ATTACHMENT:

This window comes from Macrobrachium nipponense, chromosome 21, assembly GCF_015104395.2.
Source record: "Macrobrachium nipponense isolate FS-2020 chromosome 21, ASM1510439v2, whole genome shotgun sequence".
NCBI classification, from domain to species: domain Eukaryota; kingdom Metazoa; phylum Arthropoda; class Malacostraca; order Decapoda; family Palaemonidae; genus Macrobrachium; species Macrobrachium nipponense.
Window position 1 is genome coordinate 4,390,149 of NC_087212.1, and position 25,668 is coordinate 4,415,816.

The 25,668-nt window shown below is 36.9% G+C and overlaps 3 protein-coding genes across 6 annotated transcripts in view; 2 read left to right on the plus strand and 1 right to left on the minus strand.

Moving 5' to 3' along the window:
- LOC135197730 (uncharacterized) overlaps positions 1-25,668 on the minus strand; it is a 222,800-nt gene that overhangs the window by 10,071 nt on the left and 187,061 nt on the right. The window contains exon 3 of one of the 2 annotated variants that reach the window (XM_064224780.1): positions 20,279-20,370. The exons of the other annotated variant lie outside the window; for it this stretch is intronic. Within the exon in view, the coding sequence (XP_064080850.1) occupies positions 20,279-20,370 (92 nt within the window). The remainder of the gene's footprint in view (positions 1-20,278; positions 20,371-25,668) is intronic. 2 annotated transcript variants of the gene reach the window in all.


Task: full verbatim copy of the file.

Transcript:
This window comes from Macrobrachium nipponense, chromosome 21, assembly GCF_015104395.2.
Source record: "Macrobrachium nipponense isolate FS-2020 chromosome 21, ASM1510439v2, whole genome shotgun sequence".
NCBI classification, from domain to species: domain Eukaryota; kingdom Metazoa; phylum Arthropoda; class Malacostraca; order Decapoda; family Palaemonidae; genus Macrobrachium; species Macrobrachium nipponense.
Window position 1 is genome coordinate 4,390,149 of NC_087212.1, and position 25,668 is coordinate 4,415,816.

The 25,668-nt window shown below is 36.9% G+C and overlaps 3 protein-coding genes across 6 annotated transcripts in view; 2 read left to right on the plus strand and 1 right to left on the minus strand.

Moving 5' to 3' along the window:
- LOC135197730 (uncharacterized) overlaps positions 1-25,668 on the minus strand; it is a 222,800-nt gene that overhangs the window by 10,071 nt on the left and 187,061 nt on the right. The window contains exon 3 of one of the 2 annotated variants that reach the window (XM_064224780.1): positions 20,279-20,370. The exons of the other annotated variant lie outside the window; for it this stretch is intronic. Within the exon in view, the coding sequence (XP_064080850.1) occupies positions 20,279-20,370 (92 nt within the window). The remainder of the gene's footprint in view (positions 1-20,278; positions 20,371-25,668) is intronic. 2 annotated transcript variants of the gene reach the window in all.